• Genetic variation within a planting gives that crop resiliency to cope with the unexpected – we may lose some plants, but we can build stronger varieties by saving seed from those that survive. To maintain diversity within a variety, we save seed from a large number of plants.
  • Traditional plant breeding with open-pollinated (OP) varieties builds biodiversity by creating new genetic profiles with each generation.  It also allows us to explore unexpected mutations – with plants, mutations often aren’t bad.  A mutation is simply a shift in the genetic code, sometimes with unexpectedly good results.

Species Biodiversity Mixed Herbs and Vegetable Production
Mixed herb and vegetable production.
Species Diversity

Just growing a lot of different kinds of plants creates species diversity in your garden.  But you may not be aware of all the benefits you’re getting. Ecologists correlate species biodiversity with productivity. That means more diverse systems produce more biomass.  And that means more veggies for your table!

Many modern varieties are bred for monoculture conditions.  Heirlooms are already adapted to gloriously biodiverse, ecologically grown gardens, like those of our ancestors.

And biodiversity of one type, like the plants in your garden, tends to come along with increased biodiversity of other species, like beneficial insects and micro-organisms in your soil – which compete with or prey upon garden pests and help control their populations.

Tan Cheese Pumpkins
Tan Cheese and other Moschata types thrive where other winter squash succumb to pests and disease.
Ecosystem Diversity

Your garden is unlike anyone else’s.  Celebrate it!  Instead of trying to grow things that aren’t suitable for your garden, seek out what is uniquely adapted to where you live.  You may find that you don’t miss growing Buttercup winter squash – which may not handle pests in the Southeast – because you can grow sweet, long-storing Seminole pumpkins – which don’t produce well in areas with cool nights.

Rather than bemoaning a garden that doesn’t fit the commercial “ideal,” seek out the heirlooms that have been developed over generations, right where you live.  Ecosystem diversity creates what foodies call “terroir” – the food grown where you live is unlike food grown anywhere else.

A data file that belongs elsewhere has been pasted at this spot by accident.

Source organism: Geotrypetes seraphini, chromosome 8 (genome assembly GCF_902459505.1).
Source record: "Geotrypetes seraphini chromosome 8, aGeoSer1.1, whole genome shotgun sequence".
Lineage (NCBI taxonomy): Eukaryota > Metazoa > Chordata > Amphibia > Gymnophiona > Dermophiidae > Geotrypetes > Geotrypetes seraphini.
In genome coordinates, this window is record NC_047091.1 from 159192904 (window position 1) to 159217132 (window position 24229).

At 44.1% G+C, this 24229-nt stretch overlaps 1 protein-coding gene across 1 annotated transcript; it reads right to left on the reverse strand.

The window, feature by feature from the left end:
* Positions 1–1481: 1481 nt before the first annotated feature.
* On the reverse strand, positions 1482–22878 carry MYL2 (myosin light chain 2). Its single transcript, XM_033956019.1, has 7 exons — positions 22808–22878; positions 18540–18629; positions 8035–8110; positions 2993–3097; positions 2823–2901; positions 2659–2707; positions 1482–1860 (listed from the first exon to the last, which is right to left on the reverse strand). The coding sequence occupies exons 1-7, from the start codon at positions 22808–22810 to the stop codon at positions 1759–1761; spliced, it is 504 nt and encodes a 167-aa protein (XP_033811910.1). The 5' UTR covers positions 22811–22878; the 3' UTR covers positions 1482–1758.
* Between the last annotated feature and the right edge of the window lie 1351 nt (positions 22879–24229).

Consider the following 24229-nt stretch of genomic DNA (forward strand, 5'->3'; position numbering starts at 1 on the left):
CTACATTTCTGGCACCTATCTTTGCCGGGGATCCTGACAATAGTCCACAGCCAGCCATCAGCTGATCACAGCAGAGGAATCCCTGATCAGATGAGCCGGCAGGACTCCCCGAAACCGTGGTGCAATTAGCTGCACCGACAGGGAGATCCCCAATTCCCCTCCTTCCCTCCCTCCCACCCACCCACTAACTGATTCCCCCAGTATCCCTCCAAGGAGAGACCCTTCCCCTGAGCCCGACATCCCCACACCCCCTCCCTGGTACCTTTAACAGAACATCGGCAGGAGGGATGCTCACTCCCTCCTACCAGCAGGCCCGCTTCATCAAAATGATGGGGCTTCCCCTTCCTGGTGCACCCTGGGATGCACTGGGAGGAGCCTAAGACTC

Who is Gary Nabhan? Chile Peppers and Place Based Foods

habanero peppersThe authors of the new book Chasing Chiles: Hot Spots Along the Pepper Trail singled us out as a force working for the preservation of heirloom chiles in a recent interview on grist.org – Hot stuff: chile peppers, climate change, and the future of food. Authors Kurt Friese, Gary Nabhan, and Kraig Kraft (an ethnobotanist, a chef, and an agroecologist) examine climate change through the lens of the chile pepper. In another grist post, Nabhan writes about Global weirding and the scrambling of terroir.

We carry seeds for three of the chiles they track in the book – Habaneros (the Yucatan), Fish Peppers (Chesapeake Bay area) (sold out for this year), and Jimmy Nardello’s (from Italy via Connecticut). 

Gary Nabhan will be presenting at this year’s Heritage Harvest Festival on the findings of the book.  You can download free booklets on Place Based Foods from his website. The most recent – Appalachia – From Rarity to Community Restoration and Market Recovery – features a piece on heirloom grinding corns of Appalachia by our own Ira Wallace, as well as articles on heritage apples, pawpaws, wild spring greens, traditional sweet potato curing, and Bill Best of Sustainable Mountain Agriculture Center on the Noble Bean.